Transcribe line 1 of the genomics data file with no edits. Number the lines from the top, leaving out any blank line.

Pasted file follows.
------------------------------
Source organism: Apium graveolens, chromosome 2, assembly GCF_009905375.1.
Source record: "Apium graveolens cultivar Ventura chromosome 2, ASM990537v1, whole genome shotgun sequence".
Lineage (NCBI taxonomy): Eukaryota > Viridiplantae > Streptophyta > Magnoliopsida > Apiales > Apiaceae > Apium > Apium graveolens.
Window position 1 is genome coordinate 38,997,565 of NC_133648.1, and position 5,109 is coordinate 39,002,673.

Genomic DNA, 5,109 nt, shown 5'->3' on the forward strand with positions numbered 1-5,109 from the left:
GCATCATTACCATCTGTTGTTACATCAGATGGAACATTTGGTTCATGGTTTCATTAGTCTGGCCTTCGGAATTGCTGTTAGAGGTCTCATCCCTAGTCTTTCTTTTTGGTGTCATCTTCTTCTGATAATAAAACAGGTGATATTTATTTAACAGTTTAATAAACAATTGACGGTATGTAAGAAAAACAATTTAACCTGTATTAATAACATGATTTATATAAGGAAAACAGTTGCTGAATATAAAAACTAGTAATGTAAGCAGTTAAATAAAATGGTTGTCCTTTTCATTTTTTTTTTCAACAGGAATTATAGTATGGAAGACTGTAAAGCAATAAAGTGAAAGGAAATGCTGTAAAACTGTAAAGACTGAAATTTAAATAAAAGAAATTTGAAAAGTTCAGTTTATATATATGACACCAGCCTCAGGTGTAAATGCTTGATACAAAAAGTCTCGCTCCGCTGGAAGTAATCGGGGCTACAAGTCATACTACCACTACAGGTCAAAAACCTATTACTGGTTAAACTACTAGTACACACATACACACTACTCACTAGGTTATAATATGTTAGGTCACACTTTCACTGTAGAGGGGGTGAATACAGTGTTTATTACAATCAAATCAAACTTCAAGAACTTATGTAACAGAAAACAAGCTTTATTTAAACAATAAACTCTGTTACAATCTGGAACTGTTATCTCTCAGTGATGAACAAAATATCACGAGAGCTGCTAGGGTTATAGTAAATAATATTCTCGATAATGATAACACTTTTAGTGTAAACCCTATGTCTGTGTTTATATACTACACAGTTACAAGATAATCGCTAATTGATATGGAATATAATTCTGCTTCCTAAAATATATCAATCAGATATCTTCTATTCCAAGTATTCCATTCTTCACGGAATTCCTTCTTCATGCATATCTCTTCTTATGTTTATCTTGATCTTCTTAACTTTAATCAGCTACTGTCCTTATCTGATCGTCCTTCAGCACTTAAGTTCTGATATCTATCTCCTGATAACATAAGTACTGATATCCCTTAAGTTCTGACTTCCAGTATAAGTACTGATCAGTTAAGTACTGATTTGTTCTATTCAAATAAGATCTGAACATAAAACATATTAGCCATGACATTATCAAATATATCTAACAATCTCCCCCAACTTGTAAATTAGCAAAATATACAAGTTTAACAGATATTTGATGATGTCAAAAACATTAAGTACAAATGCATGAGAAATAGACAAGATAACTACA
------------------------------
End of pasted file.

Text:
Source organism: Apium graveolens, chromosome 2, assembly GCF_009905375.1.